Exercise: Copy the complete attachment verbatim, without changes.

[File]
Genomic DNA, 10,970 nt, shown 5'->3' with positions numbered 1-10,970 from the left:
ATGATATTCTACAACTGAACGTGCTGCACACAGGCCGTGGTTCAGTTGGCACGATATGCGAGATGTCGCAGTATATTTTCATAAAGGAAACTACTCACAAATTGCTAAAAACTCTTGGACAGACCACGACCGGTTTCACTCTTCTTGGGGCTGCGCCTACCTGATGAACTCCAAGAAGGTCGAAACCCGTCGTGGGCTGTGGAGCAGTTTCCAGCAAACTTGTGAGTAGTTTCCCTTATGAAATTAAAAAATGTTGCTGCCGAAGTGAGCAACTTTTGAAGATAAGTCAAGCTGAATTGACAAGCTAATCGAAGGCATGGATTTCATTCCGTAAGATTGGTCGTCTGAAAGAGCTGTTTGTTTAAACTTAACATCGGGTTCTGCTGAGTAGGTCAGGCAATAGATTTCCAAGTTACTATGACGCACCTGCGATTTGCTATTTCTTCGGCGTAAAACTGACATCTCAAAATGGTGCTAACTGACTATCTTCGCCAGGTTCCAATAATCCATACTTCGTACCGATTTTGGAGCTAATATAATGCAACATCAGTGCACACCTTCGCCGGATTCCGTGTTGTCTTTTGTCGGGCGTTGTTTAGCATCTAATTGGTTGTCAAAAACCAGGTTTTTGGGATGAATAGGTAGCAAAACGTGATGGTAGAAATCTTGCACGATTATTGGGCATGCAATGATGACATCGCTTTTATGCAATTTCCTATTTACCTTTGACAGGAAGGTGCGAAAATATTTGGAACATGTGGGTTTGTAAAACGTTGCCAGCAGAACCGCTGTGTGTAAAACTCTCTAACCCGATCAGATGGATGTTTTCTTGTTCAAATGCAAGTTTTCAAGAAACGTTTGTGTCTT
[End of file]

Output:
Genomic DNA, 10,970 nt, shown 5'->3' with positions numbered 1-10,970 from the left:
ATGATATTCTACAACTGAACGTGCTGCACACAGGCCGTGGTTCAGTTGGCACGATATGCGAGATGTCGCAGTATATTTTCATAAAGGAAACTACTCACAAATTGCTAAAAACTCTTGGACAGACCACGACCGGTTTCACTCTTCTTGGGGCTGCGCCTACCTGATGAACTCCAAGAAGGTCGAAACCCGTCGTGGGCTGTGGAGCAGTTTCCAGCAAACTTGTGAGTAGTTTCCCTTATGAAATTAAAAAATGTTGCTGCCGAAGTGAGCAACTTTTGAAGATAAGTCAAGCTGAATTGACAAGCTAATCGAAGGCATGGATTTCATTCCGTAAGATTGGTCGTCTGAAAGAGCTGTTTGTTTAAACTTAACATCGGGTTCTGCTGAGTAGGTCAGGCAATAGATTTCCAAGTTACTATGACGCACCTGCGATTTGCTATTTCTTCGGCGTAAAACTGACATCTCAAAATGGTGCTAACTGACTATCTTCGCCAGGTTCCAATAATCCATACTTCGTACCGATTTTGGAGCTAATATAATGCAACATCAGTGCACACCTTCGCCGGATTCCGTGTTGTCTTTTGTCGGGCGTTGTTTAGCATCTAATTGGTTGTCAAAAACCAGGTTTTTGGGATGAATAGGTAGCAAAACGTGATGGTAGAAATCTTGCACGATTATTGGGCATGCAATGATGACATCGCTTTTATGCAATTTCCTATTTACCTTTGACAGGAAGGTGCGAAAATATTTGGAACATGTGGGTTTGTAAAACGTTGCCAGCAGAACCGCTGTGTGTAAAACTCTCTAACCCGATCAGATGGATGTTTTCTTGTTCAAATGCAAGTTTTCAAGAAACGTTTGTGTCTT